This Is How The Ancient Egyptians Did Pregnancy Tests (With Surprising Accuracy!)

This Is How The Ancient Egyptians Did Pregnancy Tests (And It Still Works!)
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Home pregnancy tests hit the American market back in the 1970s. Initially, the tests were cumbersome (they involved a number of items, including sheep red blood cells), and not completely reliable. Since then, pregnancy tests have evolved and the procedure has been simplified. They are all based on detecting trace levels of the pregnancy hormone human chorionic gonadotropin (hCG) in the woman’s urine. But you might be surprised to hear that pregnancy testing by urine is not a novel approach at all.

The first record of a homemade pregnancy test comes from Ancient Egypt. A papyrus described a test that required a potentially pregnant woman to pee on barley and wheat seeds over a period of a few days. If the seeds sprouted, she was pregnant. They even determined the baby’s gender with this method.


If it was barley that sprouted, it was a girl. If wheat sprouted, a woman was expecting a male child. As strange as it might seem, the test was actually accurate in 70% of all cases. In 1963, the laboratory test showed that urine of pregnant women did cause the seeds to sprout. The seeds probably started to grow due to the elevated levels of estrogens, which stimulate growth. But the Egyptian gender hypothesis was of course not confirmed.

Urine was also used in the Middle Ages to determine if a woman was expecting. Europe saw the emergence of so called ‘piss prophets’ that claimed to be able to diagnose many conditions by looking at the color of urine. Pregnant woman had urine that was clear pale lemon color leaning toward off-white, having a cloud on its surface, according to the text from 1552. Sometimes the woman’s urine was mixed with wine. This could actually lead to a moderate success rate, as alcohol reacts with certain proteins in urine.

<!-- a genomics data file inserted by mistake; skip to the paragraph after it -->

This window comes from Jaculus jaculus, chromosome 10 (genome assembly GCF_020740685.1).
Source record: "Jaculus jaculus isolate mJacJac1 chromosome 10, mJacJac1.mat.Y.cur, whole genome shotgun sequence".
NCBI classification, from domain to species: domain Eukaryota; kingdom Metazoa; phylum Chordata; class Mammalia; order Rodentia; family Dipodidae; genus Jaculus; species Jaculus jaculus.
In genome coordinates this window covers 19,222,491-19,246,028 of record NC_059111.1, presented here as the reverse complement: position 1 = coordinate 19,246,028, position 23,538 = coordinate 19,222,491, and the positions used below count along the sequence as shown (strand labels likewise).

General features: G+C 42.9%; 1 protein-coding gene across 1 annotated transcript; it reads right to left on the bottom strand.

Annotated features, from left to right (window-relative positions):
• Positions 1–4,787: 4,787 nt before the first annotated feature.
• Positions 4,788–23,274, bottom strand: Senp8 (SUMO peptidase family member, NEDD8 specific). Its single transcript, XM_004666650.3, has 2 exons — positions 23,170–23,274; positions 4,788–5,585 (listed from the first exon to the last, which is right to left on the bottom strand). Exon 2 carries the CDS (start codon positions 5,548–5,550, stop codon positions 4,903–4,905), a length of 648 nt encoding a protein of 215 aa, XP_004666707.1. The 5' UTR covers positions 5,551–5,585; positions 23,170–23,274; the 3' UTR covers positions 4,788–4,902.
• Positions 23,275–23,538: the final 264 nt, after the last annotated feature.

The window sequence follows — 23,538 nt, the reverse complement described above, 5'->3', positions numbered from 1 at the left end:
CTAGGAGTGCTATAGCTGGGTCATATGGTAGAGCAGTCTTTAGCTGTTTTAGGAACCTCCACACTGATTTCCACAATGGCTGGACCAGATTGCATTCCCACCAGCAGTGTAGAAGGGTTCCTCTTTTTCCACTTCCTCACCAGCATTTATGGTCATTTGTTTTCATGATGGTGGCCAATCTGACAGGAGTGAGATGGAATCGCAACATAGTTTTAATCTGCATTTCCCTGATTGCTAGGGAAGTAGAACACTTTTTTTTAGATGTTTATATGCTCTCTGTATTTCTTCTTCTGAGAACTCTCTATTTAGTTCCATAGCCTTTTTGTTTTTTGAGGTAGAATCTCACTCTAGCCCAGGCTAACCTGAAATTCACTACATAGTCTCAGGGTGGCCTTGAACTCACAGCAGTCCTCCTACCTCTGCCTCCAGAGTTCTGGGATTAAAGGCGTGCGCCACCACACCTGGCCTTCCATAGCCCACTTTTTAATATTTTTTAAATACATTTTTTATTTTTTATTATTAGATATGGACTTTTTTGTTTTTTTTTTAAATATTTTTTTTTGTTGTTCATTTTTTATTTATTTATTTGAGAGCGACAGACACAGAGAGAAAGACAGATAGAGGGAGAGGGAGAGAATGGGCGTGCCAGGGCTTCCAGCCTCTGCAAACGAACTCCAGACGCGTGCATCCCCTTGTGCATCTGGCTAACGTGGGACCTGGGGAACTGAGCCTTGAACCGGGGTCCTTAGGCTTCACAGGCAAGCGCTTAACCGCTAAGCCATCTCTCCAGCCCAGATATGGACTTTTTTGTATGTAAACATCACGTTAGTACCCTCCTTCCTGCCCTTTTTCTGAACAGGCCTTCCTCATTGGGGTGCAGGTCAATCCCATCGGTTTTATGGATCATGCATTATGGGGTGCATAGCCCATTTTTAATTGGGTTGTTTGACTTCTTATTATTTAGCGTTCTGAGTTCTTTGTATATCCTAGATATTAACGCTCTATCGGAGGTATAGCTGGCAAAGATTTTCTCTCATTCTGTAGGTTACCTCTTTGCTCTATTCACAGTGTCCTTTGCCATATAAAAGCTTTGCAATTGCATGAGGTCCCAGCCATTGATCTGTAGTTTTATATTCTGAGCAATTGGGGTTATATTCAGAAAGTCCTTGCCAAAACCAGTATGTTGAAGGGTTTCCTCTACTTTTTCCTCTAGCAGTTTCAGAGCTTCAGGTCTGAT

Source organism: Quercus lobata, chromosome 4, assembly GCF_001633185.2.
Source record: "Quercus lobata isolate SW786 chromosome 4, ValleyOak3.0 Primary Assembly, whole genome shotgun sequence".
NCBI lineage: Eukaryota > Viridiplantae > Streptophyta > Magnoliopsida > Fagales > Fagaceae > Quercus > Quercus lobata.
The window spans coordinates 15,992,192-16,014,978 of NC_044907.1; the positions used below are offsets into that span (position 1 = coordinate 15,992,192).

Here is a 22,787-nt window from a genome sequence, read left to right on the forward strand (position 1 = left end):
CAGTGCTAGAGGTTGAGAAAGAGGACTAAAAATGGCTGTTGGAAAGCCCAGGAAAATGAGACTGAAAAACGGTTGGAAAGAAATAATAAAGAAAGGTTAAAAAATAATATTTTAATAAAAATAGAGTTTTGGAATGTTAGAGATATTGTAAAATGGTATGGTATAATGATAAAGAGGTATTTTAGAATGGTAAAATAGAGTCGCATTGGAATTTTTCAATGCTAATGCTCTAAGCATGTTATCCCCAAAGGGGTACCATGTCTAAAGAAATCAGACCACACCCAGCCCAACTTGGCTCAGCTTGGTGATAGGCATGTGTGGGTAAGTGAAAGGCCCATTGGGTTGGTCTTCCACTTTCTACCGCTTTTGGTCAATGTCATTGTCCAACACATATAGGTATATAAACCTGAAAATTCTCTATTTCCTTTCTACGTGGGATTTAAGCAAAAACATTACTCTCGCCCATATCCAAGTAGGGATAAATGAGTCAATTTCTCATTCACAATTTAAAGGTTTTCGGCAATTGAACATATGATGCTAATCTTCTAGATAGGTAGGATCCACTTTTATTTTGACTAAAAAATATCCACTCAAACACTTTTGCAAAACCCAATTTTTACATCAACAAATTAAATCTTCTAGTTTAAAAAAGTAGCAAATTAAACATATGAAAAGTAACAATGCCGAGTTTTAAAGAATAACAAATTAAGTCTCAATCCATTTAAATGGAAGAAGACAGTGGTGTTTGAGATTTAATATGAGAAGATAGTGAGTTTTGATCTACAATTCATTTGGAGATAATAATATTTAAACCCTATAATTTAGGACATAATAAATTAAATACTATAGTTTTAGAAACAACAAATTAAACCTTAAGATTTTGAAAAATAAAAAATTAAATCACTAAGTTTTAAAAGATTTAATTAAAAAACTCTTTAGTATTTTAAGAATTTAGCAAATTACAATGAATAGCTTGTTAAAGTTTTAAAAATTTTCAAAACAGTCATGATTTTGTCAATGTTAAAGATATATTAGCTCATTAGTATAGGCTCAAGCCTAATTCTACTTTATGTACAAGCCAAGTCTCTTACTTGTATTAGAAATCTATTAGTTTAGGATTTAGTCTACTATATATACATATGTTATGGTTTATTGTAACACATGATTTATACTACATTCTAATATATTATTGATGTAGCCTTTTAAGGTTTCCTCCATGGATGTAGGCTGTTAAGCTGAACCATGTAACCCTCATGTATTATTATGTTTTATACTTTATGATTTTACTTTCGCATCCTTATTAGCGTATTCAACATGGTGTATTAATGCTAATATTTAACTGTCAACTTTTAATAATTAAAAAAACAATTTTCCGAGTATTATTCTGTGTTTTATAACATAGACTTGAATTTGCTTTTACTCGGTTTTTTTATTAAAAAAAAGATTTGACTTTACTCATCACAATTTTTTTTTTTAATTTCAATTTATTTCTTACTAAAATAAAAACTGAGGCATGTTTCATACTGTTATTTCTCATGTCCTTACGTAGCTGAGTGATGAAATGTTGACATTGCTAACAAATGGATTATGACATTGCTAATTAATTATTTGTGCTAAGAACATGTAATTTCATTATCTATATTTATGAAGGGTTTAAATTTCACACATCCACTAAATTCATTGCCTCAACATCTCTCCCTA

In the 1920s, it was already known that a specific hormone was present in the urine of pregnant women. The urine was injected into sexually immature rabbits and rodents, and the animals’ ovaries were examined after 5 days. On the fifth day, the animals were killed and autopsied to examine the state of their ovaries. If the pee came from a woman that was pregnant, bulging masses were found on the ovaries.


After the Rabbit Test, came the Frog Test, which worked on the same principle, but was a bit more humane, since the frogs didn’t have to be killed. The injected amphibians produced eggs within 24 hours if the lady was pregnant. It has been suggested that with the emergence of home pregnancy tests, frogs became obsolete, so they were released into the wild. They caused an ecological catastrophe and contributed to the extinction of many native amphibians worldwide.

We might not use barley and wheat for testing anymore – and it’s also not sure how GMO wheat and barley would react to urine – but it’s interesting to note how our ancestors already knew that the answer could be found in urine.

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One Response to This Is How The Ancient Egyptians Did Pregnancy Tests (With Surprising Accuracy!)

  1. NUHUH says:

    This was interesting until…why did you have to go and bring GMOs into it? Um, no. Unless they have been engineered to react or not react with urine, a GMO plant is not going to act any different than any other example of the species. You are trying to inject scaremongering. Genetic modification isn’t a gamble, it makes extremely precise changes to a genome. You know what isn’t precise, what is a random gamble? Selective breeding.

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